Human Being Under Construction

April 25, 2017 | by Michelle Meier

Often times you check a website and it's "Under Construction". This time it was me that has been under construction. I've been on a roller coaster of grief and this is the flower that is now blossoming from the crushed seed.

WEBSITE HUMAN BEING UNDER CONSTRUCTION

It’s been awhile since I’ve posted on social media and, I admit, I rather liked the time off.  Sometimes it feels overwhelming to keep up with everything—emails, texts, Facebook, Instragram and I’ve been romancing the idea of getting onto YouTube.  I know so many of you do even more than that with SnapChat, Twitter and the like.  Hats off to you.  It is the great balancing act!  But the break for me has been much needed.  Watching my dog Arco die in February brought up all these feelings of going through losing my mom four and half years ago. 

I felt like I was on an emotional roller coaster.  One day I’d be home vacuuming the space where Arco’s bed used to be and I’d burst into tears over the emptiness inside and around me.  The next day I’d be riding a bike in the park, filled with joy to reconnect with nature.

It continued like this—up and down, up and down.  Grief can kind of mess with your head, not just your heart.  I had several “un-yogic” moments of losing my cool over trivial things.  I was so full of emotion, it was bound to burst at some point.  So during my time off from posting I found ways to reconnect with myself.  I got back into my regular practice of yoga, which had been rather irregular through the New Year.

Since Arco died, the right side of my body had become painfully stiff.  My shoulder wouldn’t rotate fully and my IT band froze.  I couldn’t even hold a Warrior 2 pose without a rush of pain down my leg.  I knew this was the grief manifesting in my body. 

Getting back into my personal yoga practice, I resisted the urge to push myself back to where I once was flexibility-wise.  It would come in its time.  For the time being, I found solace in the rhythmic cadence of my breath as I moved softly and mindfully through each pose.  I found comfort in Child’s Pose, allowing myself to go inward and finding rest when I needed it.

I’d spent time scrolling through pictures and reliving special memories with my mom and Arco.  I cried a lot.

The day after Arco passed, I was home crying when I got a call from a new client who wanted to start with me right away.  It reminds me that, even in my emotionally toughest times, God continues to bless me.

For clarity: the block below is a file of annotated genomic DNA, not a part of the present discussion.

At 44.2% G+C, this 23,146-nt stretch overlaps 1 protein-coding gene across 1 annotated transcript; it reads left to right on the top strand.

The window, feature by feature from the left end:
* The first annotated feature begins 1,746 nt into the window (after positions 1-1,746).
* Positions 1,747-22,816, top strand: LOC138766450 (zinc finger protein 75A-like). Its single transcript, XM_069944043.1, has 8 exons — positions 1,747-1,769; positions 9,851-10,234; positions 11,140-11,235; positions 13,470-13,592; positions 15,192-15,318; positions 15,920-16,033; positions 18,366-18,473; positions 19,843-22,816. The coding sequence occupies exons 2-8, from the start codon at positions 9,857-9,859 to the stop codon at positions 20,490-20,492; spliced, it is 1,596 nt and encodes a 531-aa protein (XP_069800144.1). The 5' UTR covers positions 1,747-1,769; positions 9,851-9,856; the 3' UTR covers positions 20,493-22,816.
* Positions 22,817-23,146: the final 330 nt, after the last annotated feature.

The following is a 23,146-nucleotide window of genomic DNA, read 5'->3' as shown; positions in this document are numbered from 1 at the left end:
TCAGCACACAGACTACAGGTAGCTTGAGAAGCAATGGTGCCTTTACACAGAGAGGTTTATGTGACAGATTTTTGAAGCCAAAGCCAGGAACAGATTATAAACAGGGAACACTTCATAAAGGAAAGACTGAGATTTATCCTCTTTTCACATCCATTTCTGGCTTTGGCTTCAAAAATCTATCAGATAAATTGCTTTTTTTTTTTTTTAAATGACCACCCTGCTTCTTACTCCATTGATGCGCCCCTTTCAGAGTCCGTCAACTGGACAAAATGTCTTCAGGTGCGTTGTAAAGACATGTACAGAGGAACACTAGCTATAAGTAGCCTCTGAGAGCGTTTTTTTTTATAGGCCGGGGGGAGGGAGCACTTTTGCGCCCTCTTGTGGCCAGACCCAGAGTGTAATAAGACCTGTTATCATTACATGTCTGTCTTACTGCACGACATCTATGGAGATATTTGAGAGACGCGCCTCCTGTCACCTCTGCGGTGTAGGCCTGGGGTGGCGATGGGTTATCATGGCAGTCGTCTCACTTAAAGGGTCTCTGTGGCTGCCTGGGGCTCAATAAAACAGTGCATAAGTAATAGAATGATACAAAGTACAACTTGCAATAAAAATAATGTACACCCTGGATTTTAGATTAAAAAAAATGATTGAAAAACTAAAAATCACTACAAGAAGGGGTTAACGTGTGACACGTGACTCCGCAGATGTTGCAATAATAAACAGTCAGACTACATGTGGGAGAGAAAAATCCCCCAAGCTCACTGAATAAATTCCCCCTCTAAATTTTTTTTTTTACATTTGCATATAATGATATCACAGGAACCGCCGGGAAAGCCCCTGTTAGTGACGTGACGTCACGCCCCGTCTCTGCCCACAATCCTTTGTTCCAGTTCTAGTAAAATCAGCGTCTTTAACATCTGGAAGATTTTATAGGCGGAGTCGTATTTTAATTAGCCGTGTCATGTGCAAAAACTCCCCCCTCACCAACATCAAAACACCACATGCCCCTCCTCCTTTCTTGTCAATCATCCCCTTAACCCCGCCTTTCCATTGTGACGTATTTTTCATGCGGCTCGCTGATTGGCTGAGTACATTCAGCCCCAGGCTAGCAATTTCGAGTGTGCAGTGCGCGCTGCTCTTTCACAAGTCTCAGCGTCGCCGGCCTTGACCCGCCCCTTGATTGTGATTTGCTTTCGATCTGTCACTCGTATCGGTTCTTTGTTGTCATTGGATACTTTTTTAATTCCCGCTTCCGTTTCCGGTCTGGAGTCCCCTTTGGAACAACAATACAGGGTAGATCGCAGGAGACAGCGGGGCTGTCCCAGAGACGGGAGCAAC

One thing I learned through grief is that helping others always helps you feel better.  I really wanted to help this new client.  Doesn’t it feel good to know when we have positively impacted other people’s lives?  My schedule has since filled up and work has kept me busy.  I often stop within myself during a session and think how blessed I am to work with the amazing clients I have.  They feel like family to me, each one of them special in my heart.

Then I’d be overcome with sadness again when coming home to an empty place and wondering what’s this all for?  What's the point?  I became grossly aware of how negatively my thoughts often turned.  I realized that, while I’m an overall happy person, I think I’ve put much of that happiness on to cover a heart that’s been shattered for four and a half years when I’d lost my mom who was everything to me.  I’d even fooled myself for a bit.  But, really, I suck as an actor so the pain was surely to be seen at some point. 

Whatever we don’t face within ourselves will keep resurfacing until we learn to deal with it. 

Did I fear being seen?  Yes.  Am I afraid now?  No.  The depressive thoughts that threatened my wellbeing are a natural part of the healing process of grief.  The emotional ups like when riding the bike or when recently holding a friend’s newborn baby are also part of it.  There’s no need to feel guilty for finding yourself happy or enjoying something just after your loved one dies.  I discovered it is indeed possible to be happy and sad at the same time.  This is life.  So I let all the emotions come as they may.

What helped me sort through them all was journaling.  I journaled everyday for the first eight days after Arco died and then almost regularly thereafter.  I finally got the push I needed, thanks to my boyfriend for inspiring and believing in me, to set a date to complete the first printed copy of my book on grief and healing.  That date is June 24th of this year.  This means I will have followed through on my heart's desire.  I’m committing to myself to consciously create my reality.  This will take focus, discipline, and replacing negative thoughts with positive ones. 

The life lessons have been coming faster.  I’m becoming more comfortable with the discomfort of growth.  I feel freer speaking my truth.

Today is my birthday and I feel that with every death, there is rebirth and renewal.  That’s where I’m at.  I knew going into this year it would be about blooming into my full potential.  It is life's most difficult challenges that shape who we become.  And this is the blossoming flower that bursts forth from the crushed seed.

"For a seed to achieve its greatest expression, it must come completely undone. The shell cracks, its insides come out and everything changes. To someone who doesn’t understand growth, it would look like complete destruction."